In 2015, UWRF underwent a state-mandated budget cut of $1.7 million, and programs across the board had to be cut. The three positions working with the SCISCD were split up and reduced to a half-time sustainability position that was coupled with facilities (Mark Klapatch) and a quarter-time position centered around planning curriculum (Gaard). The SCISCD, meanwhile, moved off-campus and became an independent organization simply called the St. Croix Institute.

Many initiatives – like the STARS rating system – have held on through the work that Klapatch, Gaard and others have put in. According to the AASHE website, only 31.2 percent out of around 300 rated institutions that submit STARS reports get the gold rating that UWRF earned. The only higher rating is platinum.

Unfortunately, other things like monetary incentives for faculty to participate in the sustainability training program went away with the SCISCD. The effect, Gaard said, has been to create a “closed system” around the idea of sustainability. Fewer people get involved because they don’t realize how all-encompassing the concept is.

UWRF also lost momentum with its Climate Action Plan from 2012, which had aimed primarily to eliminate or offset greenhouse gas emissions from UWRF as much as possible. The end goal was to be at net zero by 2018.

“Unfortunately, while they were formally adopted and signed by the Chancellor, not much action has been taken due to the budget cuts,” said Mark Klapatch, UWRF Sustainability and Custodial Supervisor. “We have actually gone backwards from what the plan laid out for campus. We have reduced our spending on renewable energy specifically in the form of UWRF purchasing renewable energy credits.”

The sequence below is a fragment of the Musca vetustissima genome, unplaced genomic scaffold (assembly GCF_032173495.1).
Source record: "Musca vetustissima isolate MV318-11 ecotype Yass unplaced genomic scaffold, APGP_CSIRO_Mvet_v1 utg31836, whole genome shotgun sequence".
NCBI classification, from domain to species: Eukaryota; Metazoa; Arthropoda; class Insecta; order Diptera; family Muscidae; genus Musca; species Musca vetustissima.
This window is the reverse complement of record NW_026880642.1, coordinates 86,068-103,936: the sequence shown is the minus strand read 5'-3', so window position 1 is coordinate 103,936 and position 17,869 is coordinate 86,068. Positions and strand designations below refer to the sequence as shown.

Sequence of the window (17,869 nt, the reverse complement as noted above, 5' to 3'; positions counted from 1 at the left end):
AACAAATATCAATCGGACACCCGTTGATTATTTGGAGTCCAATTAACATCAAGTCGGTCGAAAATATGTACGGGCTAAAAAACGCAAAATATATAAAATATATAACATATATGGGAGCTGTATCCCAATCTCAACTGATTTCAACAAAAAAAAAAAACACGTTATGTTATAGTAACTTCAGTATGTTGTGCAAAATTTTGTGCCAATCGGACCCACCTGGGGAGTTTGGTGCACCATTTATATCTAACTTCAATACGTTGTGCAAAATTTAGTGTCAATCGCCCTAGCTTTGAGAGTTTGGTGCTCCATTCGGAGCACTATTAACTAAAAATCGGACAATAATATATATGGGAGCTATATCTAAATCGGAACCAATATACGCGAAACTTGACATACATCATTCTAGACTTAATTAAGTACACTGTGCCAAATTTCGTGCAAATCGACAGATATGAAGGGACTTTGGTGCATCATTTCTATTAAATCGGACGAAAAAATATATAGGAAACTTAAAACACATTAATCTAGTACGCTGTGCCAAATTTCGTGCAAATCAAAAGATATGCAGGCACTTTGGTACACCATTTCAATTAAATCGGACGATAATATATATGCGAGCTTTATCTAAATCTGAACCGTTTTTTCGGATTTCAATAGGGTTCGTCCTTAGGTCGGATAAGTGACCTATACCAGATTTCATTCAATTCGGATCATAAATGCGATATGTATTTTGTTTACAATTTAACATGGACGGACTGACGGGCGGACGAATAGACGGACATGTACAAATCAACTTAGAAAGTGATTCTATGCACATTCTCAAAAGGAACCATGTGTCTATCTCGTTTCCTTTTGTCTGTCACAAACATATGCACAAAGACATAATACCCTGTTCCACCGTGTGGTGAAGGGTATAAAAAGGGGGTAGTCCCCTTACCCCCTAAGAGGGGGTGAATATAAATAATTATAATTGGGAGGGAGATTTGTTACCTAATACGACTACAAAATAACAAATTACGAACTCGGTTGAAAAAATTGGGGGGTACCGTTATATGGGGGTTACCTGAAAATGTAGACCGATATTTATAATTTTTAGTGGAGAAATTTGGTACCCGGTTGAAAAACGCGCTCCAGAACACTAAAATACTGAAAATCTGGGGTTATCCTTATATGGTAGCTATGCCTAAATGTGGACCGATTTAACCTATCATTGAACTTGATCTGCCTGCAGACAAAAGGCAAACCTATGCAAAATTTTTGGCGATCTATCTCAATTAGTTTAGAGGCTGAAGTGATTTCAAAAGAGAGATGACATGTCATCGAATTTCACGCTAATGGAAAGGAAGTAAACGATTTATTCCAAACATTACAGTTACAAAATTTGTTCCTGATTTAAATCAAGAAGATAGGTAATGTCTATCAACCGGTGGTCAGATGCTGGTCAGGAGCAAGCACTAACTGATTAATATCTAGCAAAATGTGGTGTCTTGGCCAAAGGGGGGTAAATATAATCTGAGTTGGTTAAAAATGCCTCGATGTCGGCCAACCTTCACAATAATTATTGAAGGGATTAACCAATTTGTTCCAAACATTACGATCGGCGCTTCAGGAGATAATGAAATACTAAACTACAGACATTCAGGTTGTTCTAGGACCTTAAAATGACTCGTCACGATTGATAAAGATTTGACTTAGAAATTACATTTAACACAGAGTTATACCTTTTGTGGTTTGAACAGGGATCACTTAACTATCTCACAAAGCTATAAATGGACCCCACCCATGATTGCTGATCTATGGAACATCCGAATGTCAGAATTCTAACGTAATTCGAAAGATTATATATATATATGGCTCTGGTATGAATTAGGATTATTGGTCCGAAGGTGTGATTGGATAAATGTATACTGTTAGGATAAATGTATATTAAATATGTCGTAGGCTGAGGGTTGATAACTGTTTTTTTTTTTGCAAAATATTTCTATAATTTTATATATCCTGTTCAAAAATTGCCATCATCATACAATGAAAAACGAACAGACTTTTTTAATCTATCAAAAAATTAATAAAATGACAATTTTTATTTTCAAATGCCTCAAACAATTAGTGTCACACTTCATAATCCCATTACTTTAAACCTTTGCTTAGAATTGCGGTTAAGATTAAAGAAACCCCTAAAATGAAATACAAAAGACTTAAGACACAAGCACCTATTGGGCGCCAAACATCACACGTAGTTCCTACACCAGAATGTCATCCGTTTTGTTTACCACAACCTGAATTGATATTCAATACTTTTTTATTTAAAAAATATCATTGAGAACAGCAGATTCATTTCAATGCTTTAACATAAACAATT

The effect, he went on, was to reduce UWRF from a “leader” in sustainability efforts among colleges and universities to more “middle of the pack.”

Bringing back a more consolidated, centralized office of sustainability, Horsfall said, could be a great help to sustainability efforts on campus. A full-time sustainability director and an actual office in the Involvement Center could help clubs come together to collaborate. Gaard said she agrees – such a thing could also help promote visibility for sustainability initiatives.

In the meantime, Horsfall and Gaard have some plans for ECOS and overall sustainability efforts on campus. ECOS has been working with Student Senate in the hopes of getting the Green Fund put in place, and the club has set up a petition on its website calling for UWRF to divest from fossil fuels. The newly-formed sustainability justice minor is also a chance to promote the multi-dimensional nature of the issue.

Next semester, ECOS is also hoping to work with Gaard on an “eco bus tour.” The idea, Gaard said, would be to load a bunch of people onto a bus and drive around River Falls to look at all of the sustainability efforts going on around town, such as the solar garden and Eco-Village.

The audience they hope to get on the bus would be faculty and freshmen students interested in sustainability. These interested parties would be accompanied by faculty and students from UWRF who are already involved in sustainability. By mixing everyone together, Gaard said she hopes this will serve to connect people to programs that they might be interested in.

“This would be a really positive opportunity to get students aware and involved from the beginning,” Horsfall said.

Moving forward, Horsfall said that she would like to see more support from the university on working towards divestment, full time staffing of the sustainability coordinator and food waste composting. She also said that there are a lot of people who are passionately concerned about sustainability who need to be working closer together to make the system more efficient.

“This will happen through unification of clubs, intersectional collaboration and letting people know that their presence and individual passions at River Falls matter,” Horsfall said.

ECOS will be hosting a regathering bonfire near the end of the semester. All are welcome to attend, Horsfall said. ECOS can be found through their Facebook page @fossilfreefalcons, their website at http://act.gofossilfree.org/act/university-of-wisconsin-river-falls or their portal on Org Sync.